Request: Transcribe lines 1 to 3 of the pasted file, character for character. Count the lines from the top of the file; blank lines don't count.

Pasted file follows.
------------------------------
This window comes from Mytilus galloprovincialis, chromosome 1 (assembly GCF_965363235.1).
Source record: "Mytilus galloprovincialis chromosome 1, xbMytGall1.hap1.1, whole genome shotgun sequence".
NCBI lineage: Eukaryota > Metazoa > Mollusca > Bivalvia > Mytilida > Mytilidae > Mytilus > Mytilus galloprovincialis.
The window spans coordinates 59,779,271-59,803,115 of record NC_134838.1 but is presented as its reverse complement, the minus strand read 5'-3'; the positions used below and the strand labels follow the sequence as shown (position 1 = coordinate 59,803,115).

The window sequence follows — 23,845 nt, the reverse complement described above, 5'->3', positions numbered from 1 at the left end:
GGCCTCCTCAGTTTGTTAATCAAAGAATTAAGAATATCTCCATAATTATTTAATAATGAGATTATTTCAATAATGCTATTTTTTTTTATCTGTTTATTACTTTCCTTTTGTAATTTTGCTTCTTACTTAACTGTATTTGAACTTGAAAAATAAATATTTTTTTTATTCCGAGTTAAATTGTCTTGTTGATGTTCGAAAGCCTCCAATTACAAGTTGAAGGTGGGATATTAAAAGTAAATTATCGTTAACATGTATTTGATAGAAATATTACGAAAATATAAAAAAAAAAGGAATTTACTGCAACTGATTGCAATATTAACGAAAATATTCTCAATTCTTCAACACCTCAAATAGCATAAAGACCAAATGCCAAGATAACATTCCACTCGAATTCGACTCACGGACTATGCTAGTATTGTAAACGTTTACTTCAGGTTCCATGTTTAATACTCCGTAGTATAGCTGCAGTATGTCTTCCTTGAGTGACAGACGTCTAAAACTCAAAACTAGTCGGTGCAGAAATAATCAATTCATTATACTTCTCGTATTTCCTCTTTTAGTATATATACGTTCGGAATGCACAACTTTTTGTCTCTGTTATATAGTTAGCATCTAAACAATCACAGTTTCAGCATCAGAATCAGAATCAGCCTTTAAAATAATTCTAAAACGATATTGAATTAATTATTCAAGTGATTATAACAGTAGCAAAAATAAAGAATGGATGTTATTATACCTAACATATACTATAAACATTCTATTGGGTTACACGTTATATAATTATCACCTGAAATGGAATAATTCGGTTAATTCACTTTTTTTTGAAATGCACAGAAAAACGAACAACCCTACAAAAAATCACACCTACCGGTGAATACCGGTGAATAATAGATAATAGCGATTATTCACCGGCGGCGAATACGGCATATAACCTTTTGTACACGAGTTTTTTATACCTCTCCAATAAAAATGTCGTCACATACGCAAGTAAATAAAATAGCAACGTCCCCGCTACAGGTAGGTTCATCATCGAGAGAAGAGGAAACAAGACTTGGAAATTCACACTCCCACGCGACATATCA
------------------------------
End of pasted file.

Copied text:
This window comes from Mytilus galloprovincialis, chromosome 1 (assembly GCF_965363235.1).
Source record: "Mytilus galloprovincialis chromosome 1, xbMytGall1.hap1.1, whole genome shotgun sequence".
NCBI lineage: Eukaryota > Metazoa > Mollusca > Bivalvia > Mytilida > Mytilidae > Mytilus > Mytilus galloprovincialis.